I. Organization of the Trial
A. Flow of the case: in the usual case, the Π presents first, followed by the Δ. This is because the Π has the burden of proof and is given the compensating advantage of presenting his case to the jury.
1. Motions in Limine: alerts the court before the trial as to things you think might be unfairly prejudicial or otherwise inadmissible
a. When deciding admissibility, the judge is not bound by the FRE and may consider inadmissible evidence, such as hearsay, in making his determination.
b. Conducted out of the hearing of the jury
c. A criminal Δ who testifies about a preliminary matter does not become subject to cross examination as to other issues in the case
2. Opening Statement: the Π makes his opening statement first. Then the Δ may make his opening statement (thought many courts allow him to reserve his opening statement until the end of the Π)
3. Π case: the Π puts on his case in chief, which means s/he presents the witnesses, as well as documents and other tangible evidence, to establish the facts needed for him to prevail.
4. Δ Case: after the Π rests, the Δ presents witnesses or documents to disprove the elements of the Π case and/or establish affirmative defenses.
5. Π Rebuttal: after the Δ rests, the Π gets a chance to rebut—s/he may call additional witnesses, recall former witnesses, or present new evidence, but this may be done only to rebut the Δ evidence, not to foster his own case in chief.
6. Δ Rejoinder: he may rebut evidence brought out in the Π rebuttal
7. Closing Arguments: the Π generally goes first, then the Δ, then the Π gets a chance to rebut the Δ closing remarks.
8. Instructions: judge will explain to the jury the applicable law.
B. Roles of the Judge and Jury:
1. Judge: the role of the judge is to determine whether evidence is to be admitted or excluded
a. Questions of Admissibility: judges must decide whether to sustain or overrule objections.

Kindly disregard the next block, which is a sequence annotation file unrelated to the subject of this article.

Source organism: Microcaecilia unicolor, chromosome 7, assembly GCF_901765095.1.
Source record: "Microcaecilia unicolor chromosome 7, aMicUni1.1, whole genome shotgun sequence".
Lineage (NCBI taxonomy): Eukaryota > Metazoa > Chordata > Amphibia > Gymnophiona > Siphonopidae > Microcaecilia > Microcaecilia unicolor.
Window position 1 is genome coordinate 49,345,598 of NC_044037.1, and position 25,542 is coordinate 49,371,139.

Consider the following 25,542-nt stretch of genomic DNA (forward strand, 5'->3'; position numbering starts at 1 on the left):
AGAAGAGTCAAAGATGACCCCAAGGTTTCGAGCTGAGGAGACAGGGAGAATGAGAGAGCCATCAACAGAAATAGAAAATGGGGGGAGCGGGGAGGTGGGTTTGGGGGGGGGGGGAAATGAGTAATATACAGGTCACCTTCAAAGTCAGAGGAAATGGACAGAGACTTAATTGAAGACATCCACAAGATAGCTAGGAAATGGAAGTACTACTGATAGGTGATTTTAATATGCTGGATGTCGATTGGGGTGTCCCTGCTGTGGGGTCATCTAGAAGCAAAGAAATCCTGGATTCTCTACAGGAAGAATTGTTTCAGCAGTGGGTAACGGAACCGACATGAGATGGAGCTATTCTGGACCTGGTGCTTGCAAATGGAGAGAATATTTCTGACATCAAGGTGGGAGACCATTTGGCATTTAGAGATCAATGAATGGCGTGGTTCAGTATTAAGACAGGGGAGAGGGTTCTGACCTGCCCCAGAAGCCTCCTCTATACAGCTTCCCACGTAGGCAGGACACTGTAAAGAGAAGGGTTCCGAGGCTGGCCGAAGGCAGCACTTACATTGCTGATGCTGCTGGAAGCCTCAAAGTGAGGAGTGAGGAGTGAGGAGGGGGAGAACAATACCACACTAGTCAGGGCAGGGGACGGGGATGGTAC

i. The determination should be based on a preponderance of the evidence and the judge may consider outside, inadmissible evidence except privilege
b. The Standard of Review on Appeal: an appellate judge does not re-try the case, but must take the record “as is.”
i. The standard of review varies, depending on the nature of the issue.
a) Variables include the type of error, and whether the error occurred in a criminal or civil trial.
b) The standards of review include review for abuse of discretion, review de novo and review for plain error.
ii. Reversible error cannot generally be found in an evidentiary ruling unless the error caused harm that rendered the trial process unfair.
c) The FRE state that the error must affect a substantial right of the aggrieved party.
2. Jury: the triers of fact, the jury weighs the evidence, reaches a decision about what the facts are, and decides how the law applies to those facts.
3. Attorneys: are responsible for offering evidence and persuading the trier of fact about how the evidence supports their clients’ arguments.
a. If counsel fails to create an accurate and specific record of objections—unless the error is evident and satisfies the plain error rule—or does not make a proffer about what excluded evidence would have shown had it been admitted, the appellate court may properly refuse to hear the issue on appeal.
b. If the evidence is excluded, the attorney must make a proffer (see page 4 below)
II. What is Evidence?
A. “That which the trier of fact considers”
1. Definitions of Evidence
a. Proof of a cause of action, claim, or defense
i. The “stuff” offered by the parties at trial to prove the elements of the claim, it is offered through marked tangible material called exhibits and oral testimony by witnesses
ii. Evidence is either admitted or excluded
b. The rules governing the admissibility and exclusion of proof at trial
i. Designed to guide how a judge conducts a trial, the rules contain numerous evidentiary “foundations”—procedures and judicial findings that are prerequisites to the admissibility of evidence at trial
c. The things that jurors can take back with them to the jury room for the process of deliberations that have been admitted in evidence
i. Refers to the special proof the jury can take into the jury room during deliberations
2. Types of Evidence
a. Direct Evidence– evidence which, if believed, automatically resolves the issue. It proves a fact—generally an important fact—without requiring any inferences.
i. Example: “I saw Joe strangle Bob.”
b. Circumstantial – evidence which, even if believed, does not resolve the issue unless additional reasoning is used. It is relevant if an inference to be drawn from it bears on the fact in issue.
i. Sometimes called “Indirect evidence” – meaning at least one inference is to be drawn.
ii. Example: “I saw Joe running from the place where the body was found.”
c. Testimonial – arises when witness makes assertions in court. The fact-finder must rely on witness’s interpretation of witness’s sensory data, memory, etc.